Not every species can be saved by moving it to a predator free island. It has helped the black robin – but it won’t help the black-fronted tern. Islands simply don’t have the habitat that the terns need to breed.
Black-fronted terns have a small, declining population and are classified as globally endangered. Predation is the main cause. But moving them to a nice, safe offshore island isn’t in the management plan because they only breed on the South Island’s braided river systems. Our offshore islands don’t have braided rivers.
Good predator control is the only way we can save our black-fronted terns and other braided river birds.
In an article published last year in Notornis, the journal of the Ornithological Society of New Zealand, M. Bell looks at the scale of the predator problem, investigating the population size, breeding success and predators of black-fronted tern nesting on the Upper Clarence and Acheron Rivers (Molesworth Recreation Reserve). The study was carried out over 3 breeding seasons: 2012, 2013 and 2014.
“The catchment supports a nationally and therefore internationally significant population of over 720 breeding birds. A combined total of 1,510 nests were monitored over 3 seasons. Breeding success was poor with only 42.7% of nests hatching at least 1 egg, and average productivity of only 0.13 chicks fledged/nest. Breeding success varied between years and rivers, primarily due to differing predation rates.”
And the villains? Ferrets, feral cats and hedgehogs!
“Predation and nest abandonment following nocturnal predator disturbance were the primary causes of nest failure. A total of 110 filmed predation events at nests identified ferret (Mustela furo), feral cat (Felis catus) and hedgehog (Erinaceus europaeus) as the main predators.”
Surprisingly, mast years can have an effect on river ecosystems too and can bring new predators to the area.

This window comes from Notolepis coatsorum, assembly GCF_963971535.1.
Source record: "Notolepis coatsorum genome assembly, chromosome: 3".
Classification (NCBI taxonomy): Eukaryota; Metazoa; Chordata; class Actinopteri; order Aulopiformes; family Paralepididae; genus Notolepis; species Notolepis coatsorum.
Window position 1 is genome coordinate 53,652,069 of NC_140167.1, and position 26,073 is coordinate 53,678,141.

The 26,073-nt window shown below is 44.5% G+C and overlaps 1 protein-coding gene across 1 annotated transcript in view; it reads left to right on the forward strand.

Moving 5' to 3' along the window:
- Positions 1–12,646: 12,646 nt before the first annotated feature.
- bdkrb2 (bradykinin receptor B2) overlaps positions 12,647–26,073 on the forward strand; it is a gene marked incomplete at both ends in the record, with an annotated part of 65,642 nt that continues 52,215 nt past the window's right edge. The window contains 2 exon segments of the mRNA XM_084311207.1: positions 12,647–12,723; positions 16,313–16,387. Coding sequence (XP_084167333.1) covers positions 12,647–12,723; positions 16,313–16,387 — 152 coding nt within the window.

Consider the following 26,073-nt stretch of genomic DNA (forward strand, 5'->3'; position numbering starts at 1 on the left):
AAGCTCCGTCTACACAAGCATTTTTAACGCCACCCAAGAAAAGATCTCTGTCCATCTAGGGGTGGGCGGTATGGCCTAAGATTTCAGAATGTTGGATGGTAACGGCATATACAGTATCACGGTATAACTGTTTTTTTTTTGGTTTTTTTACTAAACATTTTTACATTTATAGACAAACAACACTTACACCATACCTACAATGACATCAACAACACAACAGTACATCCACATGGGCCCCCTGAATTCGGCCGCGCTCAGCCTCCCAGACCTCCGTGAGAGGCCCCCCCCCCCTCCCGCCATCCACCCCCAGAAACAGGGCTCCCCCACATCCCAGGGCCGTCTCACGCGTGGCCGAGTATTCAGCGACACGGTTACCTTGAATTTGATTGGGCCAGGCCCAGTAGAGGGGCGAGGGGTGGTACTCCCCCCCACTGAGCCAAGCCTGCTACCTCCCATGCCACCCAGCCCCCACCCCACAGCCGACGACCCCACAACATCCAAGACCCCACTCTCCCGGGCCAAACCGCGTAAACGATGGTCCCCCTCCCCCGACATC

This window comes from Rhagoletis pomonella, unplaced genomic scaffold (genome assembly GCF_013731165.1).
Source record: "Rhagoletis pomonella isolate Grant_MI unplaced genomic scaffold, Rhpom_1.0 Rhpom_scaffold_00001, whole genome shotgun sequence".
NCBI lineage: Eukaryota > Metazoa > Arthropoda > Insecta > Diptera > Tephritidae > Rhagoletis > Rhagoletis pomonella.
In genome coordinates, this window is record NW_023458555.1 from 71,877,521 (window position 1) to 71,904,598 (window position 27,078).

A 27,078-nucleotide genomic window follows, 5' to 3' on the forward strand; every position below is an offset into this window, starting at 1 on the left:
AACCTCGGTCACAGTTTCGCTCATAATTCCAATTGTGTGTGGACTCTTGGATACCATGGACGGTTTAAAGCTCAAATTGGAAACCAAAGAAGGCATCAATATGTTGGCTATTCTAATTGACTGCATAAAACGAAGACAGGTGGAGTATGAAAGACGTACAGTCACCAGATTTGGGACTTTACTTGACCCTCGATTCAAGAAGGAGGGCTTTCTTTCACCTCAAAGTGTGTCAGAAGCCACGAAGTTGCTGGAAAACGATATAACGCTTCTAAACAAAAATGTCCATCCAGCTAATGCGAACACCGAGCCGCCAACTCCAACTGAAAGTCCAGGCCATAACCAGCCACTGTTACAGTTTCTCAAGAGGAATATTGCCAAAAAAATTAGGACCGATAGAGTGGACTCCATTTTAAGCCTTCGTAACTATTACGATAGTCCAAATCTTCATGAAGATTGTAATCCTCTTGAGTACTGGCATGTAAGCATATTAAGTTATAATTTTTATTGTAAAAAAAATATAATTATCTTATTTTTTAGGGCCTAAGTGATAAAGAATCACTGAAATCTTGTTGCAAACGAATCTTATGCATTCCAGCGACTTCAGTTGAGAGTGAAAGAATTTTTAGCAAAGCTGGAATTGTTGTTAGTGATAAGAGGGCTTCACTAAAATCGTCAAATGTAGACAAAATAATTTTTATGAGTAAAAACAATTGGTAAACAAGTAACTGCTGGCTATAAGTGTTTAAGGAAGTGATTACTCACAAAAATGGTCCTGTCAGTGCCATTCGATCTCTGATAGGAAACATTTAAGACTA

“Following a beech and tussock masting event, predation by ship rats (Rattus rattus) was significant in 2014. This is the first time predator increases following mast seeding has been shown to impact braided river birds.”
Black-fronted terns also have native predators – birds such as southern black-backed gulls and harrier hawks, but the threat of these ‘natural’ predators appears to be less significant.
“In contrast, avian predation was low and varied across rivers.”
Being part of a larger colony and being an ‘early nester’ also seemed to give some protection from predation effects.
“Productivity was higher in large colonies (>25 nests) than small colonies, and in early colonies (colony formation before 31 October).”
Some help is at hand, however, for the braided river birds under siege.
“A management programme to improve black-fronted tern productivity has been initiated given the national importance of this population, the ease of access to these colonies, and the identification of the invasive predators responsible for current levels of poor breeding success.”
The article is published in Notornis. Only the abstract is freely available online to non-subscribers, but it’s worth checking at your local library to see whether they hold print copies of the journal.